Choose the right school
Picking the right school is a tall order, especially for the newly qualified teacher who may be less able to sniff out the clues. And, of course, it’s imperative that a first timer gets it right: a good choice can turn a first year into a long and fruitful career or, conversely, turn the hapless NQT off the profession for good.
Experienced teachers need to do their homework, too, as assumptions that accompanied traditional categories of school are no longer reliable. Today, for example, there’s no clear space between independent and state school, experts agree. “Just as there are independent schools that are falling in student numbers, there are state schools that are becoming prestigious by way of their academic results”, says Michael Watson, director of recruitment for TES Prime.
The biggest factor in the performance of schools is the student population, the location, and to some extent, the local authority, says Watson. An inner city school will always struggle because a higher proportion of the pupils face social disadvantage. “Teachers here may need to be of the ‘super social worker’ variety in order to be successful,” he notes.
Making a choice between independent and maintained schools is largely a matter of belief, therefore, and this may also determine a preference for a faith school. Making presumptions on the basis of faith can also be a risky business, however. “You may choose a faith school but discover that the head has a very different interpretation of your religion, points out Adrian Copping, primary PGCE cohort leader at the University of Cumbria.
Given that more junior staff will not have the luxury of meeting the head teacher and discovering his or her personal ethos, that’s not an option either. Instead factors such as:
- Location: town, city or country have a big impact on school culture and also the journey to work
- Size of school: do you like it small and intimate or bigger, where personal touch might be traded for more amenities?
- Culture: a combination of the two above and others, such as the head teacher’s ethos
become important factors in the decision. Our teachers and recruitment experts recommend the following methods for assessing whether a school is right for you.
Research its reputation
If you have children or know children in the area, they will give you the inside track of what a school is really like. Check the Ofsted report, which will note the culture and any particular challenges.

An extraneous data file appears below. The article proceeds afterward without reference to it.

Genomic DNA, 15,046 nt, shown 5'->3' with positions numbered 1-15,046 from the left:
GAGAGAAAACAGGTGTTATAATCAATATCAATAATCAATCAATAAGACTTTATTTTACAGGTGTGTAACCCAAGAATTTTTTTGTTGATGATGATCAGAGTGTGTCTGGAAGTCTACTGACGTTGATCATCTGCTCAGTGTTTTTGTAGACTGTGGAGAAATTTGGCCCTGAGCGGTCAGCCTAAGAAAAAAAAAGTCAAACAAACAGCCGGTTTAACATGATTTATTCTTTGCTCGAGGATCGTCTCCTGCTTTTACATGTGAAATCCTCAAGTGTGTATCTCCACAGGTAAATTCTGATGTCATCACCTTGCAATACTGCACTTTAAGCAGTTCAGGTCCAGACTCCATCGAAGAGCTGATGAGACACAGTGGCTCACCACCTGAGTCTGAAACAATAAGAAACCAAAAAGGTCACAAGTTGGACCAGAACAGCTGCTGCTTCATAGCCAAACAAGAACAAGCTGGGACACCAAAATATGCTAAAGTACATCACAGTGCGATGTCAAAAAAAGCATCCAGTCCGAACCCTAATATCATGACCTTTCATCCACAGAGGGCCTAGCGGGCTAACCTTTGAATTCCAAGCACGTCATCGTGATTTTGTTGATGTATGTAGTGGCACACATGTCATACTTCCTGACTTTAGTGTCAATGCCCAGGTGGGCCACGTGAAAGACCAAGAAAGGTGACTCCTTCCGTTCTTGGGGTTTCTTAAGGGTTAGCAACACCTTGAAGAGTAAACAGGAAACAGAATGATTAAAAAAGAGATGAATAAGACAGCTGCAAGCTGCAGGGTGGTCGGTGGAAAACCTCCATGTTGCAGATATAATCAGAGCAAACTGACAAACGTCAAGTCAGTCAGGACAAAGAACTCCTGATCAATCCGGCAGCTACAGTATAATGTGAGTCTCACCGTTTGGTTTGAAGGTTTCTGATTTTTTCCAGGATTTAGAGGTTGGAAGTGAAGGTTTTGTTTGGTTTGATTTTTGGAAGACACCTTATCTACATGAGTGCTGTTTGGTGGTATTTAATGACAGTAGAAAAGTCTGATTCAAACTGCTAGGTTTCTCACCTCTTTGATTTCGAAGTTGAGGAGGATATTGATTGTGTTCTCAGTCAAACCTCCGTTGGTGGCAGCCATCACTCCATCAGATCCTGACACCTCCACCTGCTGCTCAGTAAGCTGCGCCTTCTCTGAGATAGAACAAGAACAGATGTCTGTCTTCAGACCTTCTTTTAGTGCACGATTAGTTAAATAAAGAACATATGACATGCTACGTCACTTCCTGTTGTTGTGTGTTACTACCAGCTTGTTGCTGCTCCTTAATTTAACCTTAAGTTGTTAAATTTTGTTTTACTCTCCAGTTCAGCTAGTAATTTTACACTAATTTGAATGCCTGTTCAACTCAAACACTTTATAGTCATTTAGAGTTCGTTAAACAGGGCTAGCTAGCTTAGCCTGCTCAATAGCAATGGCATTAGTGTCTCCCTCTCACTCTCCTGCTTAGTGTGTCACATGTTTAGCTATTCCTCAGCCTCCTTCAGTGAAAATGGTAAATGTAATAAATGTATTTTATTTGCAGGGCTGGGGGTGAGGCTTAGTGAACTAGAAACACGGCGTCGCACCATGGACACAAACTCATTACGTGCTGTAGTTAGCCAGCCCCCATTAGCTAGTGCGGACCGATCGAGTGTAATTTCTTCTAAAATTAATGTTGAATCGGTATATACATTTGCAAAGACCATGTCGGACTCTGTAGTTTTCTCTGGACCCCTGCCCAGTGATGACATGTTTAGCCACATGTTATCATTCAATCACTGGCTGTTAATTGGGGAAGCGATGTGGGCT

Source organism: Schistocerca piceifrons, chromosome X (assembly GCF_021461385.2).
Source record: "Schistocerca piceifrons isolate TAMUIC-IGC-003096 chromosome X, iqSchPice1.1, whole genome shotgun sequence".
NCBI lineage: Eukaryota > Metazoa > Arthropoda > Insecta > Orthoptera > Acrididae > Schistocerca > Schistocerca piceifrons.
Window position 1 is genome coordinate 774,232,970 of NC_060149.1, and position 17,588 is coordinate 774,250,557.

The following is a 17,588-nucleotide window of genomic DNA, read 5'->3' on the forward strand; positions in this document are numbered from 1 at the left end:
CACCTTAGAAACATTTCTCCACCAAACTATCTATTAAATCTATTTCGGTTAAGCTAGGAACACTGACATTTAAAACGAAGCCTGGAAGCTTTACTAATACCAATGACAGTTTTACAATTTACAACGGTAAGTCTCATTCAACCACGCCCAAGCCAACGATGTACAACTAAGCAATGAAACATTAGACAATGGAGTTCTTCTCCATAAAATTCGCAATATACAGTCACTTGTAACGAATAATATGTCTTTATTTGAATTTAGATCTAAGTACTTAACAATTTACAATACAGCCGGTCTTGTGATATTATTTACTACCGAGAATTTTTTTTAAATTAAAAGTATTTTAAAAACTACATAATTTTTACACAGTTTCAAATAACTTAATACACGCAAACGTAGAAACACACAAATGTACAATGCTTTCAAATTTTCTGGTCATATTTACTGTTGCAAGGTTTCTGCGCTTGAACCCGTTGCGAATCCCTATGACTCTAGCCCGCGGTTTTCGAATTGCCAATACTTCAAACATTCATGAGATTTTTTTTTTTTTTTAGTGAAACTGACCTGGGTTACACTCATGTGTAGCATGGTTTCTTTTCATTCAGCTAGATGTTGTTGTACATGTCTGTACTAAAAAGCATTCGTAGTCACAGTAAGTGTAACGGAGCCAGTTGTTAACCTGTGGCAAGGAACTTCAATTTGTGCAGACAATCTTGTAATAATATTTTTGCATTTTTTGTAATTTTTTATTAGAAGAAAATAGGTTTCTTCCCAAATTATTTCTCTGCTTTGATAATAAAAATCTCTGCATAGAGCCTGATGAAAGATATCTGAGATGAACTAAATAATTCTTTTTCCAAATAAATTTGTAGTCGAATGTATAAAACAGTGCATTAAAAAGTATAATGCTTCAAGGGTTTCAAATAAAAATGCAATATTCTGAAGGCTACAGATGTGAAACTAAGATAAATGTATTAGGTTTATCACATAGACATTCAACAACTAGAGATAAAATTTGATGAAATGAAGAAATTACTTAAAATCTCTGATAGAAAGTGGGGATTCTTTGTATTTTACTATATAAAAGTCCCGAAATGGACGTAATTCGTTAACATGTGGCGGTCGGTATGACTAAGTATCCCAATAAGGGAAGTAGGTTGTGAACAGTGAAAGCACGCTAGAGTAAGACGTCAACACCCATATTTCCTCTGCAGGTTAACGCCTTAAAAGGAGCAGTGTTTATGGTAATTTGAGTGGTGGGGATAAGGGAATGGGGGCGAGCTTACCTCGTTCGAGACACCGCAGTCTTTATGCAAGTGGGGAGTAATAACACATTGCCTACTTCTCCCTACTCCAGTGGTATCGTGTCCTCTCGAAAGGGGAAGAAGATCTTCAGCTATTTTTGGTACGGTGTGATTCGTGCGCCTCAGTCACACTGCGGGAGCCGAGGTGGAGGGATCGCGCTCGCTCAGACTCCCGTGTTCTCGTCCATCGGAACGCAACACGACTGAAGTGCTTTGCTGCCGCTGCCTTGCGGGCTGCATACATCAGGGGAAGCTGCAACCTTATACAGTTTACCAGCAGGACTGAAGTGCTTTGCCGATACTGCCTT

Don’t assume anything from the advert
Really good schools don’t have to sell themselves on paper and so may be quite complacent about the kind of advertisement that they publish. Equally, if a school is not performing well, this may be reflected in the quality of the candidate application pack. The only thing it’s safe to assume is that you can’t assume anything from the quality of the advert.
Ask the right questions at interview
“I was unhappy in my first job and may not have stayed in teaching if my present job hadn’t cropped up”, says Matthew Drury, teacher of Modern Foreign Languages at Bolsover School. He explains, “I felt I didn’t fit in with my department. Something you may not realise as an NQT is that you spend hardly any time with your other colleagues across the school, but most of your time with the department.” Given his time again, Michael would have asked different questions at the interview, such as:
- Do you do any socialising together after school?
- How do you assess students?
- What are the marking policies?
Take the bus home
Chelsea Phipps, teacher of food technology and design did just that before accepting his first, and current job, at the Paddington Academy. “You want to see how the children behave when they come out of the school. We only read about the nightmare things in the papers. But if you get in there with the kids you can see other things, like whether they give up their seat if a woman or elderly person gets on the bus,” he points out.
A wrong can become a right
“I would never have picked my first school, if I’d had the choice,” confesses Adrian Copping. However as it was the 36th job he’d applied for and already the October half term after he’d qualified, Adrian felt he couldn’t be too picky. The big downside of the job, he thought, was a mixed class of Years 4, 5 and 6, something he’d never encountered during teacher training. Plus it was 40 miles away. However, as he now realises with hindsight, “it was a phenomenal learning experience and very worthwhile.”
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